Social Experiment: give up social media during a long weekend


Could you do it? Could you give up social media for a long weekend? Given the Easter long weekend is on our doorstep, this could be the perfect time to try.

Don’t tweet, don’t like, don’t blog, don’t tumble, don’t snap, don’t vine, and don’t do whatever the hip word they use for Instagram is. If I’ve missed anything, I apologise for being out of touch, the Internet moves really fast these days.

You may be thinking “Are you crazy? Why are you writing about this?” Or you may be thinking about clicking on the Facebook tab you have open on your browser or taking a selfie. Please stick with me for just a minute.

Social media addiction

There has been debate around the addictive nature of social media for some time now. Just Google “social media addiction” and you will be presented with pages of results discussing the very subject.

While you may or may not feel like you are addicted, if you are reading this blog in your browser with 4 other tabs open for your Facebook, Twitter, Tumblr, and Instagram, or if you’ve glanced over at your phone several times while reading this, it may be a good idea to give it a break for a while. It’s not an uncommon sight to see a gathering of people sitting silently and staring at their phone. In fact in Japan they even have a phrase for it: “Smartphone Zombies”.

Why take a break?

There are two ways we interact with social media: incoming and outgoing. Or in other words, what we consume from other people and what we create for the consumption of others.

Here are some reasons to take a break from both sides of the coin:

  • Negativity: Whether it’s Twitter, Facebook or even the evening news, people are far more likely to share a negative experience or complaint than a positive one. This is for a variety of reasons, from human nature to the general negativity out there. But it can be quite taxing on the brain. Taking a break for even just three days can leave you in a much better state of mind.
  • Stress: Of course the negativity I mentioned previously can lead to stress, but social media can stress us out in other ways. When sharing pictures or stories on social media, we always want to look our best and be as cool and smart as possible – completely understandable. But this can create a feeling of inadequacy. You may be introspective enough to understand and see through all of this, but it can still get to you – another reason to take a break.
  • Attention: As convenient as it is, social media still demands quite a bit of our attention. Not just checking and viewing other people’s posts, which, depending on how many people you follow (or vice versa) can take a while. But also finding that right angle for a photo (selfie or otherwise), coming up with a cool and funny tweet or even just examining a situation to think about how you will post about it later. These might seem like small harmless actions but they take you out of the present and divert your attention from what’s happening around you and who you’re with.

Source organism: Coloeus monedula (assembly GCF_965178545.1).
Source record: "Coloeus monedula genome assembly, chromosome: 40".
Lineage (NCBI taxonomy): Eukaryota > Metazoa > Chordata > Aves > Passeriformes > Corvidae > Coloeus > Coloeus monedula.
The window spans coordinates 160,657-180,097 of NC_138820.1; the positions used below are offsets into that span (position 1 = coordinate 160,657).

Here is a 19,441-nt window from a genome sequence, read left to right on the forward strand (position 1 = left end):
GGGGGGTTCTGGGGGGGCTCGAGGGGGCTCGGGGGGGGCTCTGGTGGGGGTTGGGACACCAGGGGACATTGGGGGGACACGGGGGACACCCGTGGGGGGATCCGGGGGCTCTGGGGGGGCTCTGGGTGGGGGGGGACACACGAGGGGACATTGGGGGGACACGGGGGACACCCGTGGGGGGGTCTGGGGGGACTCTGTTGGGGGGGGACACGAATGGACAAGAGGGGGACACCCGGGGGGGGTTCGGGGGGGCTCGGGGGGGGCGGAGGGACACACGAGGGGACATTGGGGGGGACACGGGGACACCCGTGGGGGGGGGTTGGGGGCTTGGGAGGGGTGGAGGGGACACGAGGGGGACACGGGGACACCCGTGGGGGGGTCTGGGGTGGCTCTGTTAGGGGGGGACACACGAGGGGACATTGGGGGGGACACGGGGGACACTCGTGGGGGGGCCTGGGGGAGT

Just give it a rest

Cook yourself an awesome meal and don’t take a picture of it (definitely don’t blog about it either). Put on a fancy outfit (no selfies) and go have a nice long weekend without social media. You don’t need to quit it entirely, social media is still awesome. I just believe that those of us who can admit that we are somewhat addicted or perhaps check our phones a little too often can benefit from a rest every now and then.

All I’m suggesting is just one long weekend, your brain will thank you for it and maybe even your friends and family.


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  1. Tovia Alefosio says:

    Nice blog mate, I gave it all up for over 12 months and after reading your article will do it again for the long weekend.
    I hope that people will take on board what you’re suggesting because it can only create connectivity in the human form through been in the moment with who is in your presence. My fiancé is always asking me to be more present, and my 4 year old daughter said to me a couple days ago that Im on my phone to much and tried ti grab it off me.
    That broke my heart. And now I am conscience of my time on my device and on social media.
    Thanks again and I wish everyone would have the long weekend off too.

  2. Richard says:

    So while iinets network suffers massive congestion every night now, iinet suggest we simply turn it off? Well, that’s about all its good for currently.

  3. Steven says:

    I don’t have a “social media” presence. I find that those who are obsessed with such things tend to have diffuculty relating to people in face-to-face situations.

  4. Wendy says:

    I agree with Steven. I have no wish to publish my life, nor do I want to have someone else’s life pushed at me. On a radio interview this past weekend, a psychologist? said that by the constant use of mobiles, computers, etc. we’re not allowing our brains enough downtime to properly process memories.

  5. Mike says:

    I am so happy I never got into the internet social media.. Steven is absolutely right.

    It must have been tough for humanity in the 90’s when we had very few mobile phones, and forced to have real, face to face relationships. And ive been working in IT for 15 years..

    I mean, I can sit on a train, and most people are just sitting at their mobile phones, yes, like zombies. Books are better and train the brain